In a May 15 speech on small businesses and the recovery, Federal Reserve chair Janet Yellen made what might seem like an obvious statement: “Overwhelmingly, it is businesses that create the (nation’s) jobs.”
Her point in making it, however, was to emphasize that the role of business in job creation has grown even more important in the wake of the Great Recession. While more than 8 million jobs have been added since 2010, when the turnaround began, public-sector employment has declined.
Indeed, private-sector employment in March topped the previous high, set in January 2008. But with government jobs still declining, a full job recovery has yet to be achieved.
The numbers for the Rochester region also illustrate these dual trends. From December 2010 to the end of 2013, total non-farm employment rebounded to 516,000 from 503,100; by contrast, government jobs fell to 82,000 from 83,700.
No one expects the public sector, at any level, to go on a hiring spree. So the role of businesses in boosting employment will only increase.
Which underscores the importance of understanding another aspect of the job recovery: Private employers could do even more if they had a larger supply of skilled prospects for openings, at a wage they can afford to pay.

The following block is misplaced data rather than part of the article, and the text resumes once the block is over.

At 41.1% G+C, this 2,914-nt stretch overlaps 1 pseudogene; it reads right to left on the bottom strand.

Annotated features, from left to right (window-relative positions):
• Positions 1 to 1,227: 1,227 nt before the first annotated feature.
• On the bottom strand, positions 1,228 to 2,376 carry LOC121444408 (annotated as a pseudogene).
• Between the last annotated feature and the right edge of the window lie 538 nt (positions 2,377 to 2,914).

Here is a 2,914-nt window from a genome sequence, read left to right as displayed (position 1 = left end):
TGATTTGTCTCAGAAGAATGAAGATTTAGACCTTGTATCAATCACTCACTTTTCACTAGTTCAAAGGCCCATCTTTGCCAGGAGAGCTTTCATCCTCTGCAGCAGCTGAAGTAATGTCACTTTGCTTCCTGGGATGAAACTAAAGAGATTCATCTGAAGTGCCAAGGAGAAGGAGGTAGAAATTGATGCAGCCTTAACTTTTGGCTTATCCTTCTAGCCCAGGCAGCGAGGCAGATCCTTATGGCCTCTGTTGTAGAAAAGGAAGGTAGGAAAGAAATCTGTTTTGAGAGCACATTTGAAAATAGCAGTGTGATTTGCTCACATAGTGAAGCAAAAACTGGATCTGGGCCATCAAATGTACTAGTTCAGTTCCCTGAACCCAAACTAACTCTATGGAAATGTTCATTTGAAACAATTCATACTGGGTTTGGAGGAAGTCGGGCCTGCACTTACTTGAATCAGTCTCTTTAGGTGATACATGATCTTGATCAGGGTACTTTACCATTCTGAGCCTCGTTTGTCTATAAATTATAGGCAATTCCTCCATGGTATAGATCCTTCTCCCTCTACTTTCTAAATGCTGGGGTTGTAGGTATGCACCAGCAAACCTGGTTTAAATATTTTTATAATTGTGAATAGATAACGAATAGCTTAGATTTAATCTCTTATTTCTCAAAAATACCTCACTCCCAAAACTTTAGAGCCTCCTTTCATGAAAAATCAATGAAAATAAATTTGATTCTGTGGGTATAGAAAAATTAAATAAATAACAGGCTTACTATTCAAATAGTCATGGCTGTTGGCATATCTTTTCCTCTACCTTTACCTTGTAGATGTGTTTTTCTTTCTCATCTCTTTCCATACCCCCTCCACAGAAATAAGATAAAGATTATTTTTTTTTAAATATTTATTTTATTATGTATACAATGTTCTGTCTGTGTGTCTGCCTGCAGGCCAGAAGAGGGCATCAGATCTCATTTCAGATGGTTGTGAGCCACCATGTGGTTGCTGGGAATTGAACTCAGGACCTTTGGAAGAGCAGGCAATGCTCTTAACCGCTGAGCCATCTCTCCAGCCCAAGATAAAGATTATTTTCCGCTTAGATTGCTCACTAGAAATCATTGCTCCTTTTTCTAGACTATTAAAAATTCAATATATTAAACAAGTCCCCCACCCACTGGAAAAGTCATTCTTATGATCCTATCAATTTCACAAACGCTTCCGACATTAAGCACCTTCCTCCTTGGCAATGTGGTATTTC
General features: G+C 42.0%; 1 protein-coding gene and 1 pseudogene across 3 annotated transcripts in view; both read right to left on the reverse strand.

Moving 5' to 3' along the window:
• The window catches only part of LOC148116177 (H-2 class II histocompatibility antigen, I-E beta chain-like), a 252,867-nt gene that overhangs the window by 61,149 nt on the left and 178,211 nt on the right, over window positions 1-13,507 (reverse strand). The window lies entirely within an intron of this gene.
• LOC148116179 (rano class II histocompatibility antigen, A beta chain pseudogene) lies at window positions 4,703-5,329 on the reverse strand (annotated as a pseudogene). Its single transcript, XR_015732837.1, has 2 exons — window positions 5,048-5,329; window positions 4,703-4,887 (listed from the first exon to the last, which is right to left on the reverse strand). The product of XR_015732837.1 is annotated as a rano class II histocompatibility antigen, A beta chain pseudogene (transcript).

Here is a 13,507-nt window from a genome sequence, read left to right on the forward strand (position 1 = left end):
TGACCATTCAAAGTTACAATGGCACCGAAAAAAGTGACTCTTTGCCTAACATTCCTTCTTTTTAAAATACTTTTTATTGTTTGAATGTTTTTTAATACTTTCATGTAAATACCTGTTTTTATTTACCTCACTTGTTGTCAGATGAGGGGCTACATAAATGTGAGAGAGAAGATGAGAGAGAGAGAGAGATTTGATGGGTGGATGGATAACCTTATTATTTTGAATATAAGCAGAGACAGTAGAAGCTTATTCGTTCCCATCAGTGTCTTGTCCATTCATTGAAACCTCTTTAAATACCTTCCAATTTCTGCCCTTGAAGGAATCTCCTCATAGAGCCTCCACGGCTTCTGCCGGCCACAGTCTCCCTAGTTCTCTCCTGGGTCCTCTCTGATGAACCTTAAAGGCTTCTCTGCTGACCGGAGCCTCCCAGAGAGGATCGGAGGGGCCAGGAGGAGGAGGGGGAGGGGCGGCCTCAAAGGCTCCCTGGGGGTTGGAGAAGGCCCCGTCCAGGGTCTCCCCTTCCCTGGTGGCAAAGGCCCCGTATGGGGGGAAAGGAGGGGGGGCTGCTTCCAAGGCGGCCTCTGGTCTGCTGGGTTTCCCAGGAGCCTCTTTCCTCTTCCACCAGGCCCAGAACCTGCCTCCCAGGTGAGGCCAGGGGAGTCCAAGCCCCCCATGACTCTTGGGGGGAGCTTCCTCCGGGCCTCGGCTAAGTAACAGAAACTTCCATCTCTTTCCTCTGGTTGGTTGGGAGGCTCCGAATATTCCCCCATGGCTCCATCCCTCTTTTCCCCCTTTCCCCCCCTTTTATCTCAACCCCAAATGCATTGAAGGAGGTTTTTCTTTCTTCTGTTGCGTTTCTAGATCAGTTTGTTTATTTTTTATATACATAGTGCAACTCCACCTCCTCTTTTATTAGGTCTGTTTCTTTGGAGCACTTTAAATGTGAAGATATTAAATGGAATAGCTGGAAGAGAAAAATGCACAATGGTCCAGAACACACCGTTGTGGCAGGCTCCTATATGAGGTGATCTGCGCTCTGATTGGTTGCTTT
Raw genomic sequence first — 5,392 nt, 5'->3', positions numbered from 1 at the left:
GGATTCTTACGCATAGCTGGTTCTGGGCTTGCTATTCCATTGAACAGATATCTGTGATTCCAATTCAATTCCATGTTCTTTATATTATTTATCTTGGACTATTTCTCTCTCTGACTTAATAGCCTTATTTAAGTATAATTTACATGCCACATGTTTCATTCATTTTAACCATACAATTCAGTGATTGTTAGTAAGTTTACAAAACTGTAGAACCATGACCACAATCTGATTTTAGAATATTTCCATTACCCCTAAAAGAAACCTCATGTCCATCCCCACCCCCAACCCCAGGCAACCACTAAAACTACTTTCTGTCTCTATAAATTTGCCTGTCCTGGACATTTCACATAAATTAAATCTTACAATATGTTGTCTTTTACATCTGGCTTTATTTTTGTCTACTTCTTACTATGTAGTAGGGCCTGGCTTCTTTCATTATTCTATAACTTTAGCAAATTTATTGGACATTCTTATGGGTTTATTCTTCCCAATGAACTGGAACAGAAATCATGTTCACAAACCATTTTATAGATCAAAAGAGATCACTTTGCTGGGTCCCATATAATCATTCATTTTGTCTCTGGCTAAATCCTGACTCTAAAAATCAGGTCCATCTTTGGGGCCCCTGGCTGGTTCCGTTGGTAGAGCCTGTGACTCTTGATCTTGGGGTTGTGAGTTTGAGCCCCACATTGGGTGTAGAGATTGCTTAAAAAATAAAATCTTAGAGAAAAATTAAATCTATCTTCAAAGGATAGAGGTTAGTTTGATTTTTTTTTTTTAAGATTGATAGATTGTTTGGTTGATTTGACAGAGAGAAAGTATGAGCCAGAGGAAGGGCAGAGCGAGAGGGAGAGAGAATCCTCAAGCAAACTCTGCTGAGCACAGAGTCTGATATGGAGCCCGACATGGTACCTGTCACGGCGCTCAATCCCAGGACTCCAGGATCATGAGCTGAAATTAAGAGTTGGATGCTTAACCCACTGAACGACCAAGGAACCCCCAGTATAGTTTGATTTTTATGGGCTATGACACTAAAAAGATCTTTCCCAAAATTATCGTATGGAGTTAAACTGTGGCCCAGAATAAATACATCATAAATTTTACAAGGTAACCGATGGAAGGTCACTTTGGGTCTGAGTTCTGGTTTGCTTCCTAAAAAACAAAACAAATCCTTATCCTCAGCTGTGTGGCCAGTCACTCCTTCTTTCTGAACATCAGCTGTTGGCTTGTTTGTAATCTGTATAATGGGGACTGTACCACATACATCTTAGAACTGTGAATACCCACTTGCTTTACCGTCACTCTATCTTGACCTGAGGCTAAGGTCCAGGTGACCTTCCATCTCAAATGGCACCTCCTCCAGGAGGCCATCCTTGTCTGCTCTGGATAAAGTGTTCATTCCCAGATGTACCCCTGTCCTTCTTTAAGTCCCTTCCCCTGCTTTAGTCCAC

As reported in this week’s issue, a new study by Monroe Community College found that some 26,000 positions in the Finger Lakes region are chronically hard to fill. The study, conducted in partnership with the Center for Governmental Research Inc. and the Rochester Business Journal, also pinpointed the area of greatest difficulty: middle-skill jobs, those requiring more than a high school diploma but less than a degree from a four-year college. Fifty percent of survey participants said middle-skill jobs are chronically difficult to fill.
MCC is addressing this gap with training programs. The problem seems multifaceted, though; more than two-thirds of survey respondents said paying up to 20 percent more could result in an adequate supply of applicants—a step they apparently are unable to take because of competitive pressures.
A simple solution would be nice, but clearly ramping up job growth will require effort on many fronts.
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